While implanted electronics must usually be encased to protect them from the body, these electronics don’t need protection. The whole process is pretty much seamless: The electronics on the flexible silk substrates conform to biological tissue. The silk melts away over time and the thin silicon circuits left behind don’t cause irritation because they are just nanometers thick.
To make the devices, silicon transistors about one millimeter long and 250 nanometers thick are collected on a stamp and then transferred to the surface of a thin film of silk. The silk holds each device in place, even after the array is implanted in an animal – so far the technique is tested on mice – and wetted with saline, causing it to conform to the tissue surface.
In a paper published in the journal Applied Physics Letters, the researchers report that such circuits can be implanted in animals with no adverse effects. And the performance of the transistors on silk inside the body doesn’t suffer.
The researchers are now developing silk-silicon LEDs that might act as photonic tattoos that can show blood-sugar readings, as well as arrays of conformable electrodes that might interface with the nervous system.
Puzzling and creepy science at work:
“The video consists of a locked off shot of an empty parking lot. A centered sodium vapor light illuminates the night landscape. 28 red balls bounce up and down in a chaotic random order. As the video reaches its mid point, the balls align themselves until they reach the point where they all bounce at the same precise moment and then resume to go back into chaos.”
Link and video from environmentalgraffiti.com.
Gorgeous animation about a viral infection:
NPR’s Robert Krulwich sat down with David Bolinsky of XVIVO, a firm that makes amazing animations for medicine and life sciences, to explain to the general public how viruses infect cells and reproduce themselves. For demonstration they used animation XVIVO produced for Zirus, a company developing novel methods to fight pathogenic viruses.
Link via medgadget.
Nineteen extraordinary images have been chosen by a panel of judges based on the ability of the picture to communicate the wonder and fascination of science. From capillary networks and liver cells to summer plankton and bird of paradise seeds, miniature worlds are explored through microscopy and electron micrographs. Cutting-edge techniques reveal the intricate nerve endings around our hair follicles, and the beautiful patterns in compact bone and aspirin crystals. The selected images are now on display at Wellcome Collection, as well as on the Image Awards website, which explains the stories behind the pictures: how the images were created, what they add to scientific understanding and why the judges picked them out as the best images this year.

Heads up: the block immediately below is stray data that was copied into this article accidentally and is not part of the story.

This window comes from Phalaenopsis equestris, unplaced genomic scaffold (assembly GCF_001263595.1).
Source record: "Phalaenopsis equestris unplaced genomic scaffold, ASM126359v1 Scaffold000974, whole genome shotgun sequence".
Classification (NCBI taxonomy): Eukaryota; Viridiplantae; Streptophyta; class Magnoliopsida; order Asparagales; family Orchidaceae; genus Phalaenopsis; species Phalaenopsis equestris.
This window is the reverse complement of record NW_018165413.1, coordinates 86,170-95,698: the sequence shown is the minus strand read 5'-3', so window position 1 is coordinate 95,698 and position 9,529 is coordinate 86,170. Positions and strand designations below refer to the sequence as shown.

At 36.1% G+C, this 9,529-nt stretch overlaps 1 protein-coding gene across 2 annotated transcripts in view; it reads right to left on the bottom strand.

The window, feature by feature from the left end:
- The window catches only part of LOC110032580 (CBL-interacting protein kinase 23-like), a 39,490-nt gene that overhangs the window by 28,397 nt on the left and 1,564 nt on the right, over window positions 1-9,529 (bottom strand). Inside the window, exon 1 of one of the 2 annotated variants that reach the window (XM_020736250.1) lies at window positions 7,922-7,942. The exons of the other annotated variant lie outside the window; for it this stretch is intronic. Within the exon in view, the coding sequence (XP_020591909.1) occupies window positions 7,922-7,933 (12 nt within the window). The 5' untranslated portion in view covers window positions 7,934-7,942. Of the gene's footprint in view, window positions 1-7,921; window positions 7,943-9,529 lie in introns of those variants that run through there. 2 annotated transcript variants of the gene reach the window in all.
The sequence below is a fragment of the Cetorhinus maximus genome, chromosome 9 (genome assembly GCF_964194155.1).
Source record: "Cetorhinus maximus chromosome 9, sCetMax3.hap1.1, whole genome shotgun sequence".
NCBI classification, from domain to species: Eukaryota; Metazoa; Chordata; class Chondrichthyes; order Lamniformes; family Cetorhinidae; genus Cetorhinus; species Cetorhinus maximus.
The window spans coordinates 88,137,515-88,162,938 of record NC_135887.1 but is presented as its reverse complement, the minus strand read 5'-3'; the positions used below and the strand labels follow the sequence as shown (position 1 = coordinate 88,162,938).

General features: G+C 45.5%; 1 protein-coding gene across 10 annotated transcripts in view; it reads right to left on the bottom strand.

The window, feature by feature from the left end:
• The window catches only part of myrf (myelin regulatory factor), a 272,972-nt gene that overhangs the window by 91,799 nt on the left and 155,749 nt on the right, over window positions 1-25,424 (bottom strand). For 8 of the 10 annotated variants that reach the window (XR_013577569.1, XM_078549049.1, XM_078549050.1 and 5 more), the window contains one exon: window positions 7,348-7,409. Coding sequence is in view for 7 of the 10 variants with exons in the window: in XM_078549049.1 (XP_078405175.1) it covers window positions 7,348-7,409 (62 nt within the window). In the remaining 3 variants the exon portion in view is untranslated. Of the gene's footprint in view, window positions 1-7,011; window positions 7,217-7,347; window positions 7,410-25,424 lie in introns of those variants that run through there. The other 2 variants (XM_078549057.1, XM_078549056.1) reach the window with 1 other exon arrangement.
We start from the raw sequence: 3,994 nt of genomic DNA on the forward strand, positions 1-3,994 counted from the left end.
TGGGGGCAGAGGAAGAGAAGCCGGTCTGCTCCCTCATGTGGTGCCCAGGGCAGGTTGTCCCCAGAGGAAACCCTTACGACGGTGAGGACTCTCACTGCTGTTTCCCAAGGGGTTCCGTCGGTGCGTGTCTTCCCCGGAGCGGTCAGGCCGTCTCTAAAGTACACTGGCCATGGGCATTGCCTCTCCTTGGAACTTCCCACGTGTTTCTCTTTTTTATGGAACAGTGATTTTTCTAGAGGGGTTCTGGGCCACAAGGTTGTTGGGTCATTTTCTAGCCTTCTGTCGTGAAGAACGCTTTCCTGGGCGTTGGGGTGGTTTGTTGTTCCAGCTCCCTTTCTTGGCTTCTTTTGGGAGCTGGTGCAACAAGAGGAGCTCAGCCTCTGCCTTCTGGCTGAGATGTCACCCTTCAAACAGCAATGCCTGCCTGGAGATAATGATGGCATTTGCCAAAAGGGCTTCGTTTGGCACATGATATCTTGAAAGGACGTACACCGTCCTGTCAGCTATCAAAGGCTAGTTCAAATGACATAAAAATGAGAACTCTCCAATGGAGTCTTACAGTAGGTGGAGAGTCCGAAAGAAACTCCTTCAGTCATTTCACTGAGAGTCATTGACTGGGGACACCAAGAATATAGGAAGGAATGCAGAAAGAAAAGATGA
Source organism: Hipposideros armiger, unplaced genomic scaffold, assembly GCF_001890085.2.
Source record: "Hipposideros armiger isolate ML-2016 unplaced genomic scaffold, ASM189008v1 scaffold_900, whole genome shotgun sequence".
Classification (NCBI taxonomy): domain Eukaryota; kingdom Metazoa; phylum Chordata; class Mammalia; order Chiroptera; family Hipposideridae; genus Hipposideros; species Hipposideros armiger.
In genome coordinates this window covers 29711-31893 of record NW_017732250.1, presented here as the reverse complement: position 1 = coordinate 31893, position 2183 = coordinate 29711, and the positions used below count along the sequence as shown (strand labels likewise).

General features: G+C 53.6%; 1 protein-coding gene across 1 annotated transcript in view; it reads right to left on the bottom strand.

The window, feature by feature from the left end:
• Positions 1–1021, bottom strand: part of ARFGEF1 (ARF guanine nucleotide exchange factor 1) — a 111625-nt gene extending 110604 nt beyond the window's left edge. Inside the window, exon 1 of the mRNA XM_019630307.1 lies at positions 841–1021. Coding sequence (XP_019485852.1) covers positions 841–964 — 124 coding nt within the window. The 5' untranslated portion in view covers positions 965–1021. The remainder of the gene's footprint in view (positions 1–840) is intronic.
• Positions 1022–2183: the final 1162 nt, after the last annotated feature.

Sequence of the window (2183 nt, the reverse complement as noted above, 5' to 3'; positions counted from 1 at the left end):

Concept prosthetic porn:
This prosthetic arm was designed by Hans Alexander Huseklepp, a designer in Norway.
It is designed to be connected to the wearer’s nervous system, like the most advanced, but less aesthetically designed, prosthetics currently are.
Because each of its joints is a globe joint it is capable of a larger freedom of movement than a normal human arm.
The exterior parts of the arm are made from the plastic Corian, the inner layer is textile.
This image is a model built to demonstrate the concept.
LA graffiti writer Tony, aka TemptOne, has a rare neuromuscular disease that has caused progressive muscle weakness and eventual paralysis. Despite not being able to move a muscle, his eyes still function normally. With the help of the Not Impossible Foundation, he was once again able to get back to work:
Video via F.A.T. (Free Art & Technology), where the project phases are shown. Since the Not Impossible Foundation is open source and non-profit, the source code for this device could be used by anyone.
Thanks to Joseph Holsten for the link!
Performers Katelyn Clark and Xenia Pestova will play multiple toy pianos and portable percussion instruments, placed strategically throughout the cave’s winding passages. Canadian Music Centre Associate Composer Erik Ross will provide an electroacoustic soundscape, which will be played back by loudspeakers, creating an intricate sonic tapestry. According to the composer, the audio material will be based upon Canadian environmental themes and use sounds directly inspired by the cave setting, such as running water, as well as spoken text.”
A rare textile made from the silk of more than a million wild spiders goes on display today at the American Museum of Natural History in New York City.
To produce this unique golden cloth, 70 people spent four years collecting golden orb spiders from telephone poles in Madagascar, while another dozen workers carefully extracted about 80 feet of silk filament from each of the arachnids. The resulting 11-foot by 4-foot textile is the only large piece of cloth made from natural spider silk existing in the world today.
“Spider silk is very elastic, and it has a tensile strength that is incredibly strong compared to steel or Kevlar,” said textile expert Simon Peers, who co-led the project. “There’s scientific research going on all over the world right now trying to replicate the tensile properties of spider silk and apply it to all sorts of areas in medicine and industry, but no one up until now has succeeded in replicating 100 percent of the properties of natural spider silk.”
You might remember that back in May i was throwing seedballs all over Amsterdam along with Adam Zaretsky, the Waag society and other eco-enthusiast.
The VivoArts School for Transgenic Aesthetics Ltd. comes back to town in September and this time the focus will be biology and bacterial transformation. VASTAL is a temporary research and education institute that Zaretsky has created in Amsterdam following an invitation by the Waag Society. The lectures and workshops aim to show the public what it means to work both artistically and scientifically with living organisms and materials. VASTAL also aims to make this form of art-science accessible for a broader audience and invite them to discuss the ethical and aesthetic issues at stake.